Bitzer Place SE — Named in honor of Michael and Elizabeth Bitzer who owned land and ran a hotel during the mid to late 1800’s at the southeastern corner of the town square. Bitzer Park was also named after them.
Baker’s Dozen—The Baker’s Dozen Mall was created at 400 South Main St. in 1979 when Delvin Baker converted his furniture store building into a specialty shop mini-mall. The building constructed in 1924 originally housed the Lewis & Greenho Furniture and Funeral Home. The Lewis funeral parlors were in the north part of the building; the rest of the building housed the Lewis & Greenho Furniture store.
Sun Newspaper — On November 2, 1922, Eleanor Hall and Ben Long first published the Stark County Sun, a weekly newspaper that covered the people of and events happening in North Canton. In 1938, Vernon and Edna Sell purchased this newspaper and eventually moved the business from Ream St. to 502 S. Main St. The Sun was a nice, clean, small-town weekly. In 1995, the newspaper was sold for a fourth time and then ceased operation.
Ariel photo taken from the water tower prior to the brick paving of Main Street in 1917. The Hoover Suction Sweeper Company building and its two water towers as well as the houses along E. Maple St. Zion Reformed Church on S. Main St. is visible on the left.
Earl C. Greenho — He emanated from Greensburg, Ohio where he had been a teacher and a school superintendent. He partnered with Lee T. Lewis in 1924 to erect the Lewis and Greenho building (now the Baker, Dublikar, Beck, Wiley & Matthews law building). He ran a successful furniture store for many years in the building.
Lee T. Lewis — He was an undertaker who bought an existing business from Eugene Arnold. The Lewis Parlors were in several locations before 1924 when Mr. Lewis formed a partnership with Earl C. Greenho. His funeral parlors were located in the north part of the Lewis and Greenho building.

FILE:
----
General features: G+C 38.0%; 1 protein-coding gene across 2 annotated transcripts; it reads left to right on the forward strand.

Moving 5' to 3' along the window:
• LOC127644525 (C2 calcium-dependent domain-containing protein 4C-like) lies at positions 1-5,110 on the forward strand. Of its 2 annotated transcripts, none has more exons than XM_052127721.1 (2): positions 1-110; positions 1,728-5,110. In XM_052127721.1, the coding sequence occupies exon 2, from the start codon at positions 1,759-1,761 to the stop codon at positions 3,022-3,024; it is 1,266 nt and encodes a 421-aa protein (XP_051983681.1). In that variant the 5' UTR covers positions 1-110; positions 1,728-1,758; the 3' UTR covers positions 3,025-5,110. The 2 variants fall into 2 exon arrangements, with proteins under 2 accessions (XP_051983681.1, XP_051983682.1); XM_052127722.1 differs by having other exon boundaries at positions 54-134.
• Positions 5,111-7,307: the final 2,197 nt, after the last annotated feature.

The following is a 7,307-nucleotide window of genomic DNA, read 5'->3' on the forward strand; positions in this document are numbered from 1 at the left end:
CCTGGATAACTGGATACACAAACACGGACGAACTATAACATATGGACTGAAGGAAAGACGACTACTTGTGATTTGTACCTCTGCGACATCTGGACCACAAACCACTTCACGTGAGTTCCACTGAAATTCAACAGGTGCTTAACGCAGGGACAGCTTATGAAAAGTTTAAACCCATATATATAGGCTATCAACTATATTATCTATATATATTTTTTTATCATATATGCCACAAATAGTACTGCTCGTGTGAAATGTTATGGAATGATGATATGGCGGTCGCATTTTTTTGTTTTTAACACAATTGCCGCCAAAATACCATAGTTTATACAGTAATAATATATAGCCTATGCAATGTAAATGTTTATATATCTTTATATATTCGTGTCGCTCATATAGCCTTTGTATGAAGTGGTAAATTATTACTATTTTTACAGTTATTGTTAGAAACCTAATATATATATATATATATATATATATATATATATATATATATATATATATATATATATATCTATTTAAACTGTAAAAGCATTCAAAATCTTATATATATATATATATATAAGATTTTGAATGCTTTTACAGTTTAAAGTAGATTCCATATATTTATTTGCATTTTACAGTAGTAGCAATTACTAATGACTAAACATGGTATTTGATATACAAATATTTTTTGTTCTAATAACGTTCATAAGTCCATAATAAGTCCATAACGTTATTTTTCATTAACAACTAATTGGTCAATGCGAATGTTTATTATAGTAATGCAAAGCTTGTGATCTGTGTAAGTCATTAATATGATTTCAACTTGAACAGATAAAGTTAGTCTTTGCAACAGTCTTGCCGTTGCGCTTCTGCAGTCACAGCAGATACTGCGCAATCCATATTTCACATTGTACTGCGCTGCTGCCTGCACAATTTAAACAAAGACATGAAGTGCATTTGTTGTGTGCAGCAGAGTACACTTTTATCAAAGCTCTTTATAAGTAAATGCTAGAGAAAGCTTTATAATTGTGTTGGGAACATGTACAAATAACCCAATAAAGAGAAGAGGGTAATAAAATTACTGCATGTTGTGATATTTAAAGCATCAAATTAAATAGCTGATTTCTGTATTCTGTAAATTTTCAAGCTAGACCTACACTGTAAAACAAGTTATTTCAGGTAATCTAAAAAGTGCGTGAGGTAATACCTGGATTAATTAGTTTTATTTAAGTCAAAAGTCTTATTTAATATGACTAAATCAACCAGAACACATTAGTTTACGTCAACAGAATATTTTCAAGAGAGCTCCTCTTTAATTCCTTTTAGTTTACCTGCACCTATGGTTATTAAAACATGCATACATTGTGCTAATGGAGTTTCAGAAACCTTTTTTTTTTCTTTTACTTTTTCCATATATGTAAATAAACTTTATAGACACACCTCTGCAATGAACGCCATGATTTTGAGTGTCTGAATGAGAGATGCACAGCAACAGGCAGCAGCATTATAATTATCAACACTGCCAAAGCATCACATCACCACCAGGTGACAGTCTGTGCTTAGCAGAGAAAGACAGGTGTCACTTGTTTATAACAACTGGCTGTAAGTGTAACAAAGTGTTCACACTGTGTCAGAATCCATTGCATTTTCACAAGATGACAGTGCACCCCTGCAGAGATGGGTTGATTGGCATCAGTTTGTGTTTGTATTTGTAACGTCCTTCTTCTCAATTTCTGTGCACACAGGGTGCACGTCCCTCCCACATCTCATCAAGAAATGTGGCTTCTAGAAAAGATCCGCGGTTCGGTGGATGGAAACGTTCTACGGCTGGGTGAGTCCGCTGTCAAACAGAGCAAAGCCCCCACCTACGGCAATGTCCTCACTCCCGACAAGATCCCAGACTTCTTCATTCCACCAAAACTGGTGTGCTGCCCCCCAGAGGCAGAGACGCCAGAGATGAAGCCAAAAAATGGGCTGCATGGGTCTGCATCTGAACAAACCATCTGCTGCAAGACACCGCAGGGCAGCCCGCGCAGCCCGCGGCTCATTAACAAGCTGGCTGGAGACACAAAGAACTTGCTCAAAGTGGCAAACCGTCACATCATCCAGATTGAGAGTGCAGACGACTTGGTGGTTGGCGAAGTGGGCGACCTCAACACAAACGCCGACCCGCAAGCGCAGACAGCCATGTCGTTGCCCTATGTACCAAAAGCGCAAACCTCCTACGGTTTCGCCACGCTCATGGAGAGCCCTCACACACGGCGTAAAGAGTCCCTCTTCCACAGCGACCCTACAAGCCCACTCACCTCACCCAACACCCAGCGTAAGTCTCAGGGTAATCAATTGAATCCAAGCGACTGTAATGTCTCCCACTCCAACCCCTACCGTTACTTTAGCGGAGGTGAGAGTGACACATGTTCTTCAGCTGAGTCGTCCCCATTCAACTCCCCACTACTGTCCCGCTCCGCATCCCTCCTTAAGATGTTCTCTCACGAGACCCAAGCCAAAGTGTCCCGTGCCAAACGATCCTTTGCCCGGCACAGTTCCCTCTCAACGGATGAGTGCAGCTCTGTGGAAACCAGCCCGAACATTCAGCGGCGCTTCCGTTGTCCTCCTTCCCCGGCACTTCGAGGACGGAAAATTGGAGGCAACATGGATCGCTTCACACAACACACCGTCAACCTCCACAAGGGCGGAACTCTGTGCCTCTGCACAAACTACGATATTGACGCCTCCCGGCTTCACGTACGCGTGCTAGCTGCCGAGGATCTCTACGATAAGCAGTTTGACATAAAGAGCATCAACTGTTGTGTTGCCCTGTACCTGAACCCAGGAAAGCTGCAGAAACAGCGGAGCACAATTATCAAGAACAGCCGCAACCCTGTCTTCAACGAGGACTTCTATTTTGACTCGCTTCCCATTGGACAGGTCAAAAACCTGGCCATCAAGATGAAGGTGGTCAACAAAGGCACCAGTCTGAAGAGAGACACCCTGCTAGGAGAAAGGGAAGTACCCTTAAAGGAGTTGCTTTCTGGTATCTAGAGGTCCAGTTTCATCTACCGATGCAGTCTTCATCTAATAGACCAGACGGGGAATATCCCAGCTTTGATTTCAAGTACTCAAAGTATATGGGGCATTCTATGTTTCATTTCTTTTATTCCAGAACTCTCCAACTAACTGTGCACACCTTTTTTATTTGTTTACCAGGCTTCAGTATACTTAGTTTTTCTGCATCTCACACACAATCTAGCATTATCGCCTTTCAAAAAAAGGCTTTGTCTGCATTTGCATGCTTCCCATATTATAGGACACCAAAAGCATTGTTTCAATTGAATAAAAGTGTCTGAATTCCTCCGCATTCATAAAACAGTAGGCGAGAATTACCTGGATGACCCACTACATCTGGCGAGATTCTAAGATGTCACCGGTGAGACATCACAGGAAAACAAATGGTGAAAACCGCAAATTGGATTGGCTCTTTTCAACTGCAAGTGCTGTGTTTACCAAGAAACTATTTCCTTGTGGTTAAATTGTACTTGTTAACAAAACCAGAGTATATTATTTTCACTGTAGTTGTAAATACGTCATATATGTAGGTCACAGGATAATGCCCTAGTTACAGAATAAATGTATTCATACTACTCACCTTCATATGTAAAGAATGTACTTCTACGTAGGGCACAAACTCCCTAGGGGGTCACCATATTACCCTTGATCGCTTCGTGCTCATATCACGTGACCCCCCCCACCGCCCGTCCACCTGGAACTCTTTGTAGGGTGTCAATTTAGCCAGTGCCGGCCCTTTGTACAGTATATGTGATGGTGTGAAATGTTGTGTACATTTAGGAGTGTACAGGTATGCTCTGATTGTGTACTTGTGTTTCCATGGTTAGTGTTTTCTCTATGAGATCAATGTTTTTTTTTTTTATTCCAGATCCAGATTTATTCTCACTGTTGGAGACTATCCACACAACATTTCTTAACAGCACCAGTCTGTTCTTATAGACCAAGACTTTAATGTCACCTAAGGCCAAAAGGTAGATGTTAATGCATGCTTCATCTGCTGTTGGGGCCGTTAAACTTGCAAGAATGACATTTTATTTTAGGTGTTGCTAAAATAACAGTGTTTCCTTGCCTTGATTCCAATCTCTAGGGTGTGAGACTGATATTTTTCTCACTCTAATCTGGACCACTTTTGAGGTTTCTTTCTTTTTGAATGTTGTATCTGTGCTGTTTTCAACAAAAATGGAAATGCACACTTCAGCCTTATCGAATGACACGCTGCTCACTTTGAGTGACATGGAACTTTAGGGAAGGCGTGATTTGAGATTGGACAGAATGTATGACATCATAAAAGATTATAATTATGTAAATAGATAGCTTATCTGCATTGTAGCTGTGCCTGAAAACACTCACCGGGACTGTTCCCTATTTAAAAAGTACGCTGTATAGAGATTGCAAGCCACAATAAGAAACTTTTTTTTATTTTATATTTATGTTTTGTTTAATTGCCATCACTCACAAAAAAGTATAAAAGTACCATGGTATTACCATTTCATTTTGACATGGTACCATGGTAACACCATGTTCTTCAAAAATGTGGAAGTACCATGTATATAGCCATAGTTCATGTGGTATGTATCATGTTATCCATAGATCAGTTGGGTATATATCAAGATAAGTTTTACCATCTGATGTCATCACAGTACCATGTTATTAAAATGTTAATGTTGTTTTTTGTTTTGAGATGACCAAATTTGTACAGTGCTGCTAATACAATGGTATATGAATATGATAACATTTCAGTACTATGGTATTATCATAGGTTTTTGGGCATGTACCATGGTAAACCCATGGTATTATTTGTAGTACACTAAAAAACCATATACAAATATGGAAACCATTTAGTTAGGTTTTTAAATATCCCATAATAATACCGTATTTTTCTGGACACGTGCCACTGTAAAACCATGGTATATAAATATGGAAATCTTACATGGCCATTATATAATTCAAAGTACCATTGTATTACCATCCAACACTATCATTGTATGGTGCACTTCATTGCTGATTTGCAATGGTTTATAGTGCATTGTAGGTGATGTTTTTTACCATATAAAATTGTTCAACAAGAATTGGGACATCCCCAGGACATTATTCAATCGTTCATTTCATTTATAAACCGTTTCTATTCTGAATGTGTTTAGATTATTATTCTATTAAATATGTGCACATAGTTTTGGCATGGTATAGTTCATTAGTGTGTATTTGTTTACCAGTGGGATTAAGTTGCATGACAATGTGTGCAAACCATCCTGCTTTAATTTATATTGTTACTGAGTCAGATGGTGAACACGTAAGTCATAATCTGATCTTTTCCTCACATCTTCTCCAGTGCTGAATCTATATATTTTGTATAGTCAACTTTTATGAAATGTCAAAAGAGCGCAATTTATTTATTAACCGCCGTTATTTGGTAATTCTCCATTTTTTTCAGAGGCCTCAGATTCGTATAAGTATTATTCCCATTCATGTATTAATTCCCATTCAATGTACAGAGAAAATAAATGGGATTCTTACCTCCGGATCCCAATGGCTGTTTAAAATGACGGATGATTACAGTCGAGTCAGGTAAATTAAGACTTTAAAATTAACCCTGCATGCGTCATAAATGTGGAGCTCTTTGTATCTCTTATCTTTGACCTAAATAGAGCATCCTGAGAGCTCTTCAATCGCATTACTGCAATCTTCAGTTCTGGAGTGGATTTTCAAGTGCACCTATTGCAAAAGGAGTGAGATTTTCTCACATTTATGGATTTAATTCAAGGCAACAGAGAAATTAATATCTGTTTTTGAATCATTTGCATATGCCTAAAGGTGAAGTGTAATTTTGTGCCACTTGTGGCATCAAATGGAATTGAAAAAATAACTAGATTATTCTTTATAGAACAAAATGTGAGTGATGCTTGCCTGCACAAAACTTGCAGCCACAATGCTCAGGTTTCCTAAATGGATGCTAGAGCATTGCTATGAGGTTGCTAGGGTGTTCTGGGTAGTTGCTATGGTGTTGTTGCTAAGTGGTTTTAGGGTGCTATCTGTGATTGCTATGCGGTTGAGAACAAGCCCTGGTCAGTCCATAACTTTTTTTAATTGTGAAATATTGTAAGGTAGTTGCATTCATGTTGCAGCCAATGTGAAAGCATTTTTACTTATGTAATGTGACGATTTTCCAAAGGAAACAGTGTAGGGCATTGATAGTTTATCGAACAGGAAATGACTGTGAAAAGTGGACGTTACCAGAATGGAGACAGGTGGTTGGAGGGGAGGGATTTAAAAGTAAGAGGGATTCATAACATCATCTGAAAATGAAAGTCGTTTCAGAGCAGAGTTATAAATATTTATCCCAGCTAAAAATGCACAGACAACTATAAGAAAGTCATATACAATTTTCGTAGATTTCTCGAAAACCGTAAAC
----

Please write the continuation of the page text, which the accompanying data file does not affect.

Mary (Molly) Willaman — She was the daughter of Leonard and Mary Elizabeth Willaman. She married Samuel Bachtel and they had two children. She continued to live in the Leonard Willaman farmhouse after Leonard passed away in 1843. She was able to manage the farm as well as any man despite having little or no education, according to local historian Henry Holl. She was a member of the Church of God (part of the then Union Church) for upwards of 35 years and was a very devote church member. The Willaman farmhouse was used as sort of a headquarters during protracted meetings for the brethren and sisters who had traveled a distance to attend church meetings. She and her daughter Lucy Ann Kryder often had a tent erected on their farm during seasonal camp meetings.
Heritage Trail Sponsors:
Herbert W. Hoover Foundation
North Canton Public Library
Gary & Rita Wechter Family